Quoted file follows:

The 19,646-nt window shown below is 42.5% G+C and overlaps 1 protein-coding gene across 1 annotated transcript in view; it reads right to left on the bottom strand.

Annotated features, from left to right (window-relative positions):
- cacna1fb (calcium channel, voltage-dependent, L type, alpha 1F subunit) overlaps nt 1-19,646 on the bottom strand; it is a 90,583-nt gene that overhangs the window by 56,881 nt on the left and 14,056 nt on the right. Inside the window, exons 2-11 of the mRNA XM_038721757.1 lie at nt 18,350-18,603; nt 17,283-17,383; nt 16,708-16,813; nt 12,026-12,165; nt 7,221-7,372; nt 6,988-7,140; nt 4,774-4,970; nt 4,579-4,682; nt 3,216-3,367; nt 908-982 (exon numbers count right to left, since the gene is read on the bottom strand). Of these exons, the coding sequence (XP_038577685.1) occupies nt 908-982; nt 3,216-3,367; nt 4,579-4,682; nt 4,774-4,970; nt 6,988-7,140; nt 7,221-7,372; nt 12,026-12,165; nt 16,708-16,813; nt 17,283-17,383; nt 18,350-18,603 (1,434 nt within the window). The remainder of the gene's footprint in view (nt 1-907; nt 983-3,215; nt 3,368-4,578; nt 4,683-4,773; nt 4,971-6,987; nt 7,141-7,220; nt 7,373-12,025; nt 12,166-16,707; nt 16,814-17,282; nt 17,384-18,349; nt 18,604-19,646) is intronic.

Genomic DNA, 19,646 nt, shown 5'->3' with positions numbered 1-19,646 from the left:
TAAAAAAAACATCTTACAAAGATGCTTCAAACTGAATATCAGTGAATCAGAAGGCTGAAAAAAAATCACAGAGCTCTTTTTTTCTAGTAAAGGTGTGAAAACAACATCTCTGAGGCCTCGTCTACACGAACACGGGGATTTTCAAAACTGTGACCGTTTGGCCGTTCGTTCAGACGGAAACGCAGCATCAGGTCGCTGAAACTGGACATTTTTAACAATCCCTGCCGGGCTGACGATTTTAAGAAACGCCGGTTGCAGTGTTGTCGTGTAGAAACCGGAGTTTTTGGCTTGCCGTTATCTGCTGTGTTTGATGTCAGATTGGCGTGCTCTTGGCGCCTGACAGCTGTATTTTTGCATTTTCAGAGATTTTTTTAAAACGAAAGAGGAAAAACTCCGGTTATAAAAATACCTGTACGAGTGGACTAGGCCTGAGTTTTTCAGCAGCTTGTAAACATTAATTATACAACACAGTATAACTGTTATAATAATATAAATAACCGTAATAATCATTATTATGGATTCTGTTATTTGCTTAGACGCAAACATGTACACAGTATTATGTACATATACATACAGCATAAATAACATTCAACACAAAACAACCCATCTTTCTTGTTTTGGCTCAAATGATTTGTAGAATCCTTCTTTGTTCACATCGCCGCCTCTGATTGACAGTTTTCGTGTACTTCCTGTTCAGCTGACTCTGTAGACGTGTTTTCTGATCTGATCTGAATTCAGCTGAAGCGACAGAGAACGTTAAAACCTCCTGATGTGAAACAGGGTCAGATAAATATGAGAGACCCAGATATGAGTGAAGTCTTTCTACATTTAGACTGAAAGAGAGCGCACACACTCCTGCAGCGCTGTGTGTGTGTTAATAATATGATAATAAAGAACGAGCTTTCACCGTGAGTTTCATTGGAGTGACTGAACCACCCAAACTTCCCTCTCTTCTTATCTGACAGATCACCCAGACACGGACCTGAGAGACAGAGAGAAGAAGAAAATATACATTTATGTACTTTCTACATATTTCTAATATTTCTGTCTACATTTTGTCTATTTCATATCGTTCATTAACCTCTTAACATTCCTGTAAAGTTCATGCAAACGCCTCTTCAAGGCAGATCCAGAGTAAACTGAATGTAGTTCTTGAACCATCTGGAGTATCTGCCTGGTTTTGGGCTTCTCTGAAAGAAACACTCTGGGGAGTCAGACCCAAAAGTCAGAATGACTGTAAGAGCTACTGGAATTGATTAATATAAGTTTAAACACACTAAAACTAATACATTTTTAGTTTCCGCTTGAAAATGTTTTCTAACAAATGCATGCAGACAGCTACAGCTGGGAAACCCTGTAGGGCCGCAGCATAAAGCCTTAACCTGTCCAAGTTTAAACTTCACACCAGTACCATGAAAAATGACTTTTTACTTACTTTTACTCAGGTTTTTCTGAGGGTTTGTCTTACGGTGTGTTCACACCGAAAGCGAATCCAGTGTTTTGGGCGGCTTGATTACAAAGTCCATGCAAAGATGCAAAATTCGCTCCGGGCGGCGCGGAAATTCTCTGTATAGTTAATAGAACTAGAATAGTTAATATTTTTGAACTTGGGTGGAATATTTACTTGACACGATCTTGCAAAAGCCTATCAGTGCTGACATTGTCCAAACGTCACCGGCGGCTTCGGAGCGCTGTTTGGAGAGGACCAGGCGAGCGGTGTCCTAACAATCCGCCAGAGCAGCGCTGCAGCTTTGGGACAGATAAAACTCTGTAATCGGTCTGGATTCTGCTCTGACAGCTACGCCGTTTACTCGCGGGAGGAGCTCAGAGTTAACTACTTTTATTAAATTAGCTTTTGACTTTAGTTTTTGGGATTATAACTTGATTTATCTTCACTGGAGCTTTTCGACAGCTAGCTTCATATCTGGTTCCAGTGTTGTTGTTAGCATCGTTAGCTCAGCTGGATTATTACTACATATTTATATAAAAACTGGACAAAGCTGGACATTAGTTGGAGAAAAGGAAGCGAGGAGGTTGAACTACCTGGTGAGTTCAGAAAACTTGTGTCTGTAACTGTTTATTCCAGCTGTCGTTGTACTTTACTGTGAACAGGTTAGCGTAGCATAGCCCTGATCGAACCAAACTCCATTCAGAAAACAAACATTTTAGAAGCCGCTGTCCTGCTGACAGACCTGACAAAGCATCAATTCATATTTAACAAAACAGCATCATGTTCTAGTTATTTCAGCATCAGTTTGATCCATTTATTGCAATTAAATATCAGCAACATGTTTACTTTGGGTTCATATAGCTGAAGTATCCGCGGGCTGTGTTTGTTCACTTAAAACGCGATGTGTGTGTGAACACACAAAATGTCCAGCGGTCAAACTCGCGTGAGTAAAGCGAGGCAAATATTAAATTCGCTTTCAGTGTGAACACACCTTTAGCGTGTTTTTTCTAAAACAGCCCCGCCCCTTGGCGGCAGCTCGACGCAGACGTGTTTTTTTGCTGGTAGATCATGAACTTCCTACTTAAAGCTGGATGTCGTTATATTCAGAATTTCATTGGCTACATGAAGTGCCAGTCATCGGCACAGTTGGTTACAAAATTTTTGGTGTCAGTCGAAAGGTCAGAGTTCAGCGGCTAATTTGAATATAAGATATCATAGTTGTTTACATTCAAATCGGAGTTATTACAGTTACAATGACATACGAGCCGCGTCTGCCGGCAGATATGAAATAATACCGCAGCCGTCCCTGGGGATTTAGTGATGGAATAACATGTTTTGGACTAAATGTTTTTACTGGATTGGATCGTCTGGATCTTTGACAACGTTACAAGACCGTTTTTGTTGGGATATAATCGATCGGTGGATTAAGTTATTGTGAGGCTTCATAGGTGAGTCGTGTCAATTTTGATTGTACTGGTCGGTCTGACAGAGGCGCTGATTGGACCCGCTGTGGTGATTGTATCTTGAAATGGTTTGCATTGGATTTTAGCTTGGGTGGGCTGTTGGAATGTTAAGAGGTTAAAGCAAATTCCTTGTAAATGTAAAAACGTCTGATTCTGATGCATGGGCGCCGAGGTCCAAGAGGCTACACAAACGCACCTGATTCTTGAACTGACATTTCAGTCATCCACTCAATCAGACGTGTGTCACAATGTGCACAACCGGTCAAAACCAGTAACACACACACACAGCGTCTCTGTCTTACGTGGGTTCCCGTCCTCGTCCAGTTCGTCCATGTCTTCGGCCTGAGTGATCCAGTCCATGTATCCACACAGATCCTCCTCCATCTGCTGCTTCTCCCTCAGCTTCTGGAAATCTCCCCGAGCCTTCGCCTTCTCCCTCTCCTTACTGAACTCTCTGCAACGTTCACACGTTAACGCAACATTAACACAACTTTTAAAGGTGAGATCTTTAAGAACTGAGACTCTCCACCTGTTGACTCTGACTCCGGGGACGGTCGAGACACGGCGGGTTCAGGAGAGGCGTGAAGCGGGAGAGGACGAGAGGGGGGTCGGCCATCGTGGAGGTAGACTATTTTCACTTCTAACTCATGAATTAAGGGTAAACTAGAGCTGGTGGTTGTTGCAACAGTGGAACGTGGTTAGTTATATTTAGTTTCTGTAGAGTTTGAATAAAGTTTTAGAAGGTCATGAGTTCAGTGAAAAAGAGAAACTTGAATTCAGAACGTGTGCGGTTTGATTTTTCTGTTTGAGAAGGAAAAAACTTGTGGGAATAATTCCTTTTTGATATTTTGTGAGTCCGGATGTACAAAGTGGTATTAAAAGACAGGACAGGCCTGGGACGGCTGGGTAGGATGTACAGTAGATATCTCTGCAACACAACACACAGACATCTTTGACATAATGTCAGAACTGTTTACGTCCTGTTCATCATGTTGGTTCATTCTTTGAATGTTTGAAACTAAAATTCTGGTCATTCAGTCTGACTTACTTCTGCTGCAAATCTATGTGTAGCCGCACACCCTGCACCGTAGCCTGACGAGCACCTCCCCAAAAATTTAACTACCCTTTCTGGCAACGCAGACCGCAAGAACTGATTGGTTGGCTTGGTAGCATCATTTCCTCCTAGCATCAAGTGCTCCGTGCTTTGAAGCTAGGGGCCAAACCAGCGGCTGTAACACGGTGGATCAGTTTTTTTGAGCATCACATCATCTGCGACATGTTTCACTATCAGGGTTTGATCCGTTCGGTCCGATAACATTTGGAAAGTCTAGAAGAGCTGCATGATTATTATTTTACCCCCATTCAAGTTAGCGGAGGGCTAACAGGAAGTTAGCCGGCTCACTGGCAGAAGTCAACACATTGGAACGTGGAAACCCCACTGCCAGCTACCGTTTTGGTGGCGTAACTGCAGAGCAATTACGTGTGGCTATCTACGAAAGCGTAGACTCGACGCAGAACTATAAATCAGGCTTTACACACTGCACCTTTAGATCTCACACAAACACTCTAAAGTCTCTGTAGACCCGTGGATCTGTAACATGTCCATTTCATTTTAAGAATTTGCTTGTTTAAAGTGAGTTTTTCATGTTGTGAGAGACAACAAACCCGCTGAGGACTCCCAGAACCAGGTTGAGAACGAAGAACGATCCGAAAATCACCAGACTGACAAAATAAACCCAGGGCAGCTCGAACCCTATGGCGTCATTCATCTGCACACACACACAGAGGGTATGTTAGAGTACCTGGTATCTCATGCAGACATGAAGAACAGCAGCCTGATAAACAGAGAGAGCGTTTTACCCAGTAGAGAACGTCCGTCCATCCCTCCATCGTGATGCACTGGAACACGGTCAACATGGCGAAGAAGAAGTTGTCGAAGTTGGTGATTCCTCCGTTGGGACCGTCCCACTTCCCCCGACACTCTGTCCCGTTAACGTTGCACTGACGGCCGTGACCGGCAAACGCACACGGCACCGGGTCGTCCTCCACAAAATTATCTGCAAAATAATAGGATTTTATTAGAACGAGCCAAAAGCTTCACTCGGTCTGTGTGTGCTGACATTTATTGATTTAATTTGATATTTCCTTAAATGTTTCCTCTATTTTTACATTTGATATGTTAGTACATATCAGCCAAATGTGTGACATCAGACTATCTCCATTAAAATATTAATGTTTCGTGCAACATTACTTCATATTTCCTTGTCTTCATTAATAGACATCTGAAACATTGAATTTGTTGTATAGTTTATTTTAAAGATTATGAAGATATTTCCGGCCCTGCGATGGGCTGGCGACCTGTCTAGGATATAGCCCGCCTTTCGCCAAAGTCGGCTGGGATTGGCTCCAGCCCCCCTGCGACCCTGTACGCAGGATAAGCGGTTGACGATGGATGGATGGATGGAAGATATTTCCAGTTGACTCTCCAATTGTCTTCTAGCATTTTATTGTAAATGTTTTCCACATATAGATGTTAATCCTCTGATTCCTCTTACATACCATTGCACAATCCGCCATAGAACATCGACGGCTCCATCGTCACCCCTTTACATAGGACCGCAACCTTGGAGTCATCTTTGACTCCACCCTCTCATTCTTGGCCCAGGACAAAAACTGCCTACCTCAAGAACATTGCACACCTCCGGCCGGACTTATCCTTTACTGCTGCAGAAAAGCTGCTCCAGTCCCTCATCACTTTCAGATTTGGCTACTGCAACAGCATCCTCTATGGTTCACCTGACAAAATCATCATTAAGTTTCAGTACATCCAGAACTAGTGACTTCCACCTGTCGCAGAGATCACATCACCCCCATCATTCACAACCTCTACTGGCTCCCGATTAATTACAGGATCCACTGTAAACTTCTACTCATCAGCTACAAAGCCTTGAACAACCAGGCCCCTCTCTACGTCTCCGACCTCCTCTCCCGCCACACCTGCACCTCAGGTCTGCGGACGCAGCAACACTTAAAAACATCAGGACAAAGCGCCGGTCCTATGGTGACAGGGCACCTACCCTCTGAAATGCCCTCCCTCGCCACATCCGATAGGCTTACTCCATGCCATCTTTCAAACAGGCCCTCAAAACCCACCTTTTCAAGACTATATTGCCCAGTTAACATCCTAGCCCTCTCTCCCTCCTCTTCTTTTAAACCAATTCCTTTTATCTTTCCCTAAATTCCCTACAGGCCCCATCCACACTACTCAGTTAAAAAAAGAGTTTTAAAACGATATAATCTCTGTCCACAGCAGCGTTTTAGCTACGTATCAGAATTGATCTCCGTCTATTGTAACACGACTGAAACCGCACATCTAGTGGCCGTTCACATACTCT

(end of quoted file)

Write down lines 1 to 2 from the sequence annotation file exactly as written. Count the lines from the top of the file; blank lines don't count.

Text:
The 19,646-nt window shown below is 42.5% G+C and overlaps 1 protein-coding gene across 1 annotated transcript in view; it reads right to left on the bottom strand.

Annotated features, from left to right (window-relative positions):